In general, ASHRAE promotes keeping humidity between 30-60 percent to minimize overall virus survival rates, and the Environmental Protection Agency (EPA) agrees that home and building owners should keep indoor humidity in an optimal range. Specific ranges for every virus, however, has not been determined. (See Figure 1)
Research on COVID-19 is still in its early stages, and the conclusions have been a mixed bag and directly impacted by innumerable variables. That being said, there is still a role for HVAC contractors to play in the prevention of health issues and the boosting of the public’s immune systems.
“For instance, if a person is living in a house that is full of mold, mildew, dust mites, and they have allergies and other respiratory conditions, it is even worse for them if they become exposed to COVID-19,” said Bridgeman. “Contractors need to focus on keeping the environment for any living space as healthy as possible and minimize all these other pathogens and stressors on customers’ immune systems.”
Humidity holds a direct link to human health, as it supports many of the body’s natural defenses.
“When the humidity is too low, your natural defenses start to break down,” said John Bloemer, executive advisor, engineering fellow, Aprilaire. “Your nasal passages get dry, your skin might get dry, and your throat gets dry. The lack of moisture is breaking down the body's natural immunity systems, or natural prevention systems. That's why being too dry is not good.”
Aprilaire released a statement addressing airborne viruses on March 19, where the company explained that having a properly functioning whole-home ventilation system is critical to maintaining a healthy home environment and that ventilation helps dilute and remove contaminants.
“Contractors can tell their customers to turn on their ventilators and let them run; don’t try to run them at a minimum level” said Bloemer. “That's probably the best thing you can do, then controlling humidity which helps the body fight infections; then add good air filtration, which helps remove particulates. Make sure the HVAC system’s running so the air is moving through the air cleaner.”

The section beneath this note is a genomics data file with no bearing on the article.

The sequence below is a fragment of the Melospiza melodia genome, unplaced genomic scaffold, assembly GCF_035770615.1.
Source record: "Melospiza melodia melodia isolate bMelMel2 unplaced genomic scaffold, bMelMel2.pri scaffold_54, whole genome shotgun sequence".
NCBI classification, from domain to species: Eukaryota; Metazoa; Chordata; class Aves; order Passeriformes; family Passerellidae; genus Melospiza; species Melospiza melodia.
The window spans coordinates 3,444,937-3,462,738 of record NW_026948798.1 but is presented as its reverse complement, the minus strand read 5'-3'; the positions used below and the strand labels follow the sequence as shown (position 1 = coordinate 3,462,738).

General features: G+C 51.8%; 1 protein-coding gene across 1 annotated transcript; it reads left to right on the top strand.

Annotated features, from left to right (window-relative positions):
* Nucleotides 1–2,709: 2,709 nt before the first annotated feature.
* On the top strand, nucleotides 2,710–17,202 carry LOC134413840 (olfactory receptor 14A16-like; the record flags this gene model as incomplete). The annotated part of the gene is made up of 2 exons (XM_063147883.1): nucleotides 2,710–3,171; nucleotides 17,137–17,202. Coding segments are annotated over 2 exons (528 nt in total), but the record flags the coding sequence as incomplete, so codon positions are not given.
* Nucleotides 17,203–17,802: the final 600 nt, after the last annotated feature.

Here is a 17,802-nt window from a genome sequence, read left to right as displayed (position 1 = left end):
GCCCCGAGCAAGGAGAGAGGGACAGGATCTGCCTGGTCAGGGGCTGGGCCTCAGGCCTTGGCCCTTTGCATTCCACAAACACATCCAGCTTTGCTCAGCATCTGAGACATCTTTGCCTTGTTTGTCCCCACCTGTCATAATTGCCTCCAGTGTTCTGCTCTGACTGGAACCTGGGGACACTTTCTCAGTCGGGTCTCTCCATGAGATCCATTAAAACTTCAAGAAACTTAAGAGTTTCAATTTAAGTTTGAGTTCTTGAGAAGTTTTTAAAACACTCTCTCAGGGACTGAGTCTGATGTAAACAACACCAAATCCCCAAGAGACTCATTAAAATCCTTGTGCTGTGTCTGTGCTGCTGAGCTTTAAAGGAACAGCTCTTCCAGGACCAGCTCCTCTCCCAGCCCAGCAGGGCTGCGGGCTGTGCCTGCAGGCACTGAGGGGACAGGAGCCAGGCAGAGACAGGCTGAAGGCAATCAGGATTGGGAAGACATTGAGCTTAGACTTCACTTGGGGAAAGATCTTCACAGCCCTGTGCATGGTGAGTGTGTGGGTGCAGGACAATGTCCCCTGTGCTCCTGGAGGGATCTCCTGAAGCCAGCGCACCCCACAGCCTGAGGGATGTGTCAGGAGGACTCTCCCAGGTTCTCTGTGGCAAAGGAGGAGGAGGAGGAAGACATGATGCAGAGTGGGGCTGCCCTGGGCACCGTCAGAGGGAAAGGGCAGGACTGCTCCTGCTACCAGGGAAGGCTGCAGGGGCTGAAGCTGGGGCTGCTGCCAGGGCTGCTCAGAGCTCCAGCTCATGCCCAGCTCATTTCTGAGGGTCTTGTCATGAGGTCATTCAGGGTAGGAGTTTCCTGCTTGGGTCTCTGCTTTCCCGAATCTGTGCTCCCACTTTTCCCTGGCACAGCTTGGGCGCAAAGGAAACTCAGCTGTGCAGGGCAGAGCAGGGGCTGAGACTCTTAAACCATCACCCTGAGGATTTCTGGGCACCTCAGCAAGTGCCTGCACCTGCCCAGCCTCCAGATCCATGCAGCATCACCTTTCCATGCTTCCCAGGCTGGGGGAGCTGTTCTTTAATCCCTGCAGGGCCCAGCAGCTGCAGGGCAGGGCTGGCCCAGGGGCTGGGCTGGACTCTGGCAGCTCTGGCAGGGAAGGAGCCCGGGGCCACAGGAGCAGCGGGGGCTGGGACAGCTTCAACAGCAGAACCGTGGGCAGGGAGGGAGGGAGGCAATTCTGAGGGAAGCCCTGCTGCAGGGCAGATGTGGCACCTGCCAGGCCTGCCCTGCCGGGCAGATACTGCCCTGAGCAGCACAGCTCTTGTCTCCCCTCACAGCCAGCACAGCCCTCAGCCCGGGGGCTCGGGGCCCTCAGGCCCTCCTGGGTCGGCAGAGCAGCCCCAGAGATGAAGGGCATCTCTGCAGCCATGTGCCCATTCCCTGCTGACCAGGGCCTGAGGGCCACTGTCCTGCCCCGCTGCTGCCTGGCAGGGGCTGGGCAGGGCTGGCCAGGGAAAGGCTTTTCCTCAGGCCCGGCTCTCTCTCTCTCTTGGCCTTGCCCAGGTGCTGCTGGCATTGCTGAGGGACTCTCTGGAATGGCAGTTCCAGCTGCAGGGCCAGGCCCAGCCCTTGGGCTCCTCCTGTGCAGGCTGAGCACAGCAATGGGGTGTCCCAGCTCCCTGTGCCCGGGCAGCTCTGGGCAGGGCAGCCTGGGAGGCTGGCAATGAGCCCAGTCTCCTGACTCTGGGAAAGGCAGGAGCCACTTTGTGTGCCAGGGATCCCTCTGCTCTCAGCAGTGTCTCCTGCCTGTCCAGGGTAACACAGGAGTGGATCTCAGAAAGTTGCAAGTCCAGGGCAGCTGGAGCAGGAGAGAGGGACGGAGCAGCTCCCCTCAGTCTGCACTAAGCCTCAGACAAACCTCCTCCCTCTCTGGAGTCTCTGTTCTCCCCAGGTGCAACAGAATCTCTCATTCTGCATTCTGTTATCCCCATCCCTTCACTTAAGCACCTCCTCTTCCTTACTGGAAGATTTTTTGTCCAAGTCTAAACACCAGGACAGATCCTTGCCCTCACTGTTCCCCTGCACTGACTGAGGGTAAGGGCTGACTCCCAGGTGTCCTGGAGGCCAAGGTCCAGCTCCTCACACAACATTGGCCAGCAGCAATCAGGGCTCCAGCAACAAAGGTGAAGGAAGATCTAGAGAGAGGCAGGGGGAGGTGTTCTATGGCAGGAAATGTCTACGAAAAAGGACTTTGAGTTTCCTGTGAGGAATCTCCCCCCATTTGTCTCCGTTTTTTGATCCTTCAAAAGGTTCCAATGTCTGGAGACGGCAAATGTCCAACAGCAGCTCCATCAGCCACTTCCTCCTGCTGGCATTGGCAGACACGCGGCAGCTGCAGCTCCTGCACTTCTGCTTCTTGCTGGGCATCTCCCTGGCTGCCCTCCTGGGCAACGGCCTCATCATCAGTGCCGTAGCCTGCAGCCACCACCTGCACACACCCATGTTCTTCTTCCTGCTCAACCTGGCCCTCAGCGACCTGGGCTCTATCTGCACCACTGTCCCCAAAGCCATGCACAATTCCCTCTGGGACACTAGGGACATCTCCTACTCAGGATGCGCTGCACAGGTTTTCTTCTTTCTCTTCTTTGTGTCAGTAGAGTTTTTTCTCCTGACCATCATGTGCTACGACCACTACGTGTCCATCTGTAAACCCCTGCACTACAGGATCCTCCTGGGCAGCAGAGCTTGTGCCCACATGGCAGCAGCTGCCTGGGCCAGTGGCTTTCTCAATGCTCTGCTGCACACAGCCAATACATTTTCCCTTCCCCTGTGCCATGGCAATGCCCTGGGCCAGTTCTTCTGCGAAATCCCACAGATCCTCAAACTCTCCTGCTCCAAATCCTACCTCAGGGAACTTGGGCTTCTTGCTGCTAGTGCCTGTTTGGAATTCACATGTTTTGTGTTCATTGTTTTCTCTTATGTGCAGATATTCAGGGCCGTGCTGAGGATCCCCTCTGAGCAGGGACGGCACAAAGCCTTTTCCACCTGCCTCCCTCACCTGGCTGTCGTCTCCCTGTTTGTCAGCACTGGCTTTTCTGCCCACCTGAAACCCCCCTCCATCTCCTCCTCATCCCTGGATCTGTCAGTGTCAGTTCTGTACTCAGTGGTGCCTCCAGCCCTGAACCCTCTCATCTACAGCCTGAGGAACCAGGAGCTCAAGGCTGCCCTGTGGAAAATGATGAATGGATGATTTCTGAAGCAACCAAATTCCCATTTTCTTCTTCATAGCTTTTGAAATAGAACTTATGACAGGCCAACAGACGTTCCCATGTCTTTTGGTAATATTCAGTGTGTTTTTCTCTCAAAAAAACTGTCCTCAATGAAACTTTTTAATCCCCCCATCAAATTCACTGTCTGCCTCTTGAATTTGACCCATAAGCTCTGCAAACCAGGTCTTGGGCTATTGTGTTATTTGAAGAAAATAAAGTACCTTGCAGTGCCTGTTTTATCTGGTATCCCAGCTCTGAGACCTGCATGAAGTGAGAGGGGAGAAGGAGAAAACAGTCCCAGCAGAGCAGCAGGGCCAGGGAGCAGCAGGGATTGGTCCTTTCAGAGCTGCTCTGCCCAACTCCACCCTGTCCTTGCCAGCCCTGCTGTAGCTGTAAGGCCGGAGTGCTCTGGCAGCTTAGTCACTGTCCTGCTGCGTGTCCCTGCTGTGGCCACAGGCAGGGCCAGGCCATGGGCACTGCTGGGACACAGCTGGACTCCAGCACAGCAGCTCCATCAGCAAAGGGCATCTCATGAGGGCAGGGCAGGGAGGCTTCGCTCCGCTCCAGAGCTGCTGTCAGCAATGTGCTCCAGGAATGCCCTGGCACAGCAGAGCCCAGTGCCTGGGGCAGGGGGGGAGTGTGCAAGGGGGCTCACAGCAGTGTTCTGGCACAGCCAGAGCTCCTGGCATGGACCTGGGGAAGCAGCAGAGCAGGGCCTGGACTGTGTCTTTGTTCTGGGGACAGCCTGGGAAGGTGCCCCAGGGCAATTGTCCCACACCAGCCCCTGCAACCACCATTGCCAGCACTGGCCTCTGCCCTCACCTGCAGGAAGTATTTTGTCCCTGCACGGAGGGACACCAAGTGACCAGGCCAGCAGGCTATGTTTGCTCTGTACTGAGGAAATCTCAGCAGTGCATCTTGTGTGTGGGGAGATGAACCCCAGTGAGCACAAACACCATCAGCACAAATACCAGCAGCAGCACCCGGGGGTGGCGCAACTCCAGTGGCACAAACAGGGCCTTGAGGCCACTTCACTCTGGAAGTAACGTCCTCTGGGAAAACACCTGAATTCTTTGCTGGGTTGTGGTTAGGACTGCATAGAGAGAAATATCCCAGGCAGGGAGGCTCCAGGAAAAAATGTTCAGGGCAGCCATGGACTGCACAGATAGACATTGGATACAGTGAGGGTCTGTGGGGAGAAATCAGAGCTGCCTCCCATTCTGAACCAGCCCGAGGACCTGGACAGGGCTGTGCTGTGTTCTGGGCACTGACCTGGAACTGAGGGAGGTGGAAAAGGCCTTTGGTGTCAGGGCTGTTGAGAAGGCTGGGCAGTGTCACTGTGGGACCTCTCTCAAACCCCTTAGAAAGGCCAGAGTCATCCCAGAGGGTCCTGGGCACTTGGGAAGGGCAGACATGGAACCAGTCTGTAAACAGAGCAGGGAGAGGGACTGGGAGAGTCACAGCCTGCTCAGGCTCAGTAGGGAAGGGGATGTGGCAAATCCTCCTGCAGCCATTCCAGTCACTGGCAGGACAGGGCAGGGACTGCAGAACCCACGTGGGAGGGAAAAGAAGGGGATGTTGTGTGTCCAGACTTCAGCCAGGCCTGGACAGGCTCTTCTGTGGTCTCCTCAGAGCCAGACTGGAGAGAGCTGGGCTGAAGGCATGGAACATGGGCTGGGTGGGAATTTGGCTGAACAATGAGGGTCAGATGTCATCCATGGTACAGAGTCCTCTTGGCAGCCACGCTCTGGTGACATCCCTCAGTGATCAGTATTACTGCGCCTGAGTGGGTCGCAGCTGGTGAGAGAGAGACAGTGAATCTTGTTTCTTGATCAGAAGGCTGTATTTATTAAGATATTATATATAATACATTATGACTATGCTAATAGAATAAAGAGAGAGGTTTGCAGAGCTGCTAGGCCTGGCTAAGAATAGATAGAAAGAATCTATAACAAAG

He cautioned that the position contractors take with customers should not be that there is an environmental silver bullet, but that there are multiple things that can be done to create a better environment for the homeowner.
“I think the message really is that a better environment isn't just for today, but it's also for months from now when things come back to normal,” said Bloemer.
The COVID-19 virus has brought IAQ into the limelight again as links between indoor environment and health continue to surface. HVAC contractors are front and center in this dialogue.
“In essence, they are ground zero for this discussion,” said Caroline Blazovsky, national healthy home expert and CEO of My Healthy Home®. “The HVAC contractors are the ones on the forefront to look at indoor environmental problems. There is a lot of opportunity for them to be working with mold remediation specialists, certified indoor environmental consultants, and environmental investigators.”
Her company provides testing and investigation services for homeowners across the country. To date, she has inspected over 30,000 homes. When people are sick or a doctor cannot determine what’s happening from an environmental standpoint, Blazovsky is sent in and works with a team of professionals, from doctors to HVAC contractors, to help find the answers.
“I look at the home like a doctor,” she said. “I look at everything that's wrong in the house and how that correlates to human health and how we can improve our wellness at home and then improve our relationships with the doctors. I've trained doctors to get involved in this and understand that when you're looking at a patient, you have to look at the whole person, and their environment is a huge key.”